Leave my religious practices at home, I thought. How can I leave mine at home when yours confront me!
            Two nights later, during dinner, mom told dad about the incident. I held my breath and didn’t let it out again I realized she didn’t know the child was me. When I knew I wasn’t going to get in trouble, I listened in an offhanded sort of way and heard mom say, “This was hard for the teacher since she’s Jewish.”
            So even teachers have to hide who they are, I thought as I tucked my yearning for Christmas away. I promised myself I would never think of it again.

I found a sense of peace - shalom within my Jewish faith. The seasons rolled by, until I was nineteen. I met a wonderful man named Ron who loved me and agreed to become Jewish so we could wed. When our children came, we raised them in the fear and admonition of the Lord, observing all Gods Feasts and attending Synagogue every Shabbat.
            Life was good... Except for this nagging question…Who was Jesus?
            At fourteen, my brother, who was 21 months younger than me, asked me to read Isaiah 53 with him. I was struck by the portion that spoke of the suffering servant who was without sin but bore the iniquity of us all, and began to cry. 
My brother asked me, “Who’s this?”
            I remember answering, “It’s Jesus of course.”
            “I thought so. What do we do now?”
            “Nothing! Do you want to be disowned, thrown out on the street? Our parents will sit shiva for us.”
            “But we’re not dead!”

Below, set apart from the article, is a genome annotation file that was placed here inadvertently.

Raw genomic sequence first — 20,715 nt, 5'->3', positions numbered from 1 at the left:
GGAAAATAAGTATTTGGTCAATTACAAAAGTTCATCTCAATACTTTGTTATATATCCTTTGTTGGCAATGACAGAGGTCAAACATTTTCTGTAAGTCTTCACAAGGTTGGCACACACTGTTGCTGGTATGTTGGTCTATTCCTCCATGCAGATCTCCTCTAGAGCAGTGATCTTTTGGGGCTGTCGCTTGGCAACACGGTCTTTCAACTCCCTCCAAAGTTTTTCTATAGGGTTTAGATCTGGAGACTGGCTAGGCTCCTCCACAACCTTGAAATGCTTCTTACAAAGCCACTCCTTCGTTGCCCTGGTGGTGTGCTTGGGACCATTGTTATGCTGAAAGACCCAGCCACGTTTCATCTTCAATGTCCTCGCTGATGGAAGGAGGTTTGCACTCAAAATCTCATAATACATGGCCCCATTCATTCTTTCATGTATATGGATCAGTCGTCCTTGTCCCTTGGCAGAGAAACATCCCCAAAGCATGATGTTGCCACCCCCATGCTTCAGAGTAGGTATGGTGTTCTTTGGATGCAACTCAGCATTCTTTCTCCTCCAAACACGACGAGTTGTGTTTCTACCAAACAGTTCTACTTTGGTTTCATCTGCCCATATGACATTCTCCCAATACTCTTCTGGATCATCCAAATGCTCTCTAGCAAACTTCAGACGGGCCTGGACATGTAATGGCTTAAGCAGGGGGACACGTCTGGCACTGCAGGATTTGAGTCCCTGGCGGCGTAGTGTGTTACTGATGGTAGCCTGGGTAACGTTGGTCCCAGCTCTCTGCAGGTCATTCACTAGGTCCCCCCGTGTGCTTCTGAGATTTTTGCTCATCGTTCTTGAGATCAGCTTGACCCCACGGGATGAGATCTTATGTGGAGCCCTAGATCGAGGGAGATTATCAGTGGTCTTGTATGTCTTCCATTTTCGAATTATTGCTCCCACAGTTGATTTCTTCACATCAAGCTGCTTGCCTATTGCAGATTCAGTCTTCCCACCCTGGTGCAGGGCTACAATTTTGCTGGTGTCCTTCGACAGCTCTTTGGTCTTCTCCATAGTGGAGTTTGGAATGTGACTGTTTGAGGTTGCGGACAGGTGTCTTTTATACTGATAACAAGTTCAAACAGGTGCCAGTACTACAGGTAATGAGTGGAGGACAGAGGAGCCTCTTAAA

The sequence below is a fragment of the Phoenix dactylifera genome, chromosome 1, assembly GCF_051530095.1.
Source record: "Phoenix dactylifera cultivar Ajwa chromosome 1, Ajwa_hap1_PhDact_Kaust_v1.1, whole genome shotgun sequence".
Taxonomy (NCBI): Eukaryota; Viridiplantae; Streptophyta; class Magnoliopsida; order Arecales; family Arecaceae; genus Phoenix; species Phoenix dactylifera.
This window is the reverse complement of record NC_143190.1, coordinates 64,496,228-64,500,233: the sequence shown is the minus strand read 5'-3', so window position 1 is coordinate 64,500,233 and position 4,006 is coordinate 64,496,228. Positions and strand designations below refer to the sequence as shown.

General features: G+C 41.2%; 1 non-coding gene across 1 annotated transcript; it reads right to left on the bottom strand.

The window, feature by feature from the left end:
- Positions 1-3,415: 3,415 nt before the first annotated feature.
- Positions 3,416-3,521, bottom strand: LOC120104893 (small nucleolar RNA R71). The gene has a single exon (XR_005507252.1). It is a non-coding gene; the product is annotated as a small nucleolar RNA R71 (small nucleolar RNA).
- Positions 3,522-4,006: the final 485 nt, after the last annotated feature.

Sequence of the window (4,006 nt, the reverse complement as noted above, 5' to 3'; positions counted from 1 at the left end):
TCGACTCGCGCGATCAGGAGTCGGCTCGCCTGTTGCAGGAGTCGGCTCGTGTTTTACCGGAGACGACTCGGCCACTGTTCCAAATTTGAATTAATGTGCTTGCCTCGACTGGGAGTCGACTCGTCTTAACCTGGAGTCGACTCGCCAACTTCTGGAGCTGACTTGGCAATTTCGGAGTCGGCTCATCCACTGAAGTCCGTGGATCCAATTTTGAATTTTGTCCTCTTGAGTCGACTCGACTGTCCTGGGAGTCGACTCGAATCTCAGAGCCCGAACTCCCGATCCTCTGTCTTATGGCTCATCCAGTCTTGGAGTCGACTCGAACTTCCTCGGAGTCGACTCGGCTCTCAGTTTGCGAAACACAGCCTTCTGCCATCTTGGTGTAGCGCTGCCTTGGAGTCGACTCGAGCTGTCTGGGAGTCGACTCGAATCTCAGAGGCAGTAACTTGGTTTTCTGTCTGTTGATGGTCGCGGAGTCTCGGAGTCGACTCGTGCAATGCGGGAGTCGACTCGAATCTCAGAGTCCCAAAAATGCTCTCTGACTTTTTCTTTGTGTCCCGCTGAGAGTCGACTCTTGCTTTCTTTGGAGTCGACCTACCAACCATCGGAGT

“We will be to them!”
            We Jews have laws and our law forbids us to believe in “That Man.” We can believe in anything or nothing but not him. My brother knew that and so did I.
The holiday season before I turned thirty, a new friend pulled up in front of my home, hopped out of her car, and presented me with a Christmas themed gift bag.
            “I thought you should have this cause it’s the first letter of your name,” she said. She hopped back into her car and sped away before I could utter a word.
            I entered my home, walked to the kitchen, and placed the bag on the table.
            A few minutes later, my youngest daughter, Cheryl came in heading for the cookie jar. She glanced at the kitchen table and froze. “What’s in the bag, Mom?”
            “I don’t know.”
            “Open it!”
            “Okay.” I opened the bag and pulled out a Christmas ornament. As much as I wanted to be angry, sweet little piglet wrapped around a huge letter “P” was hard to be angry at.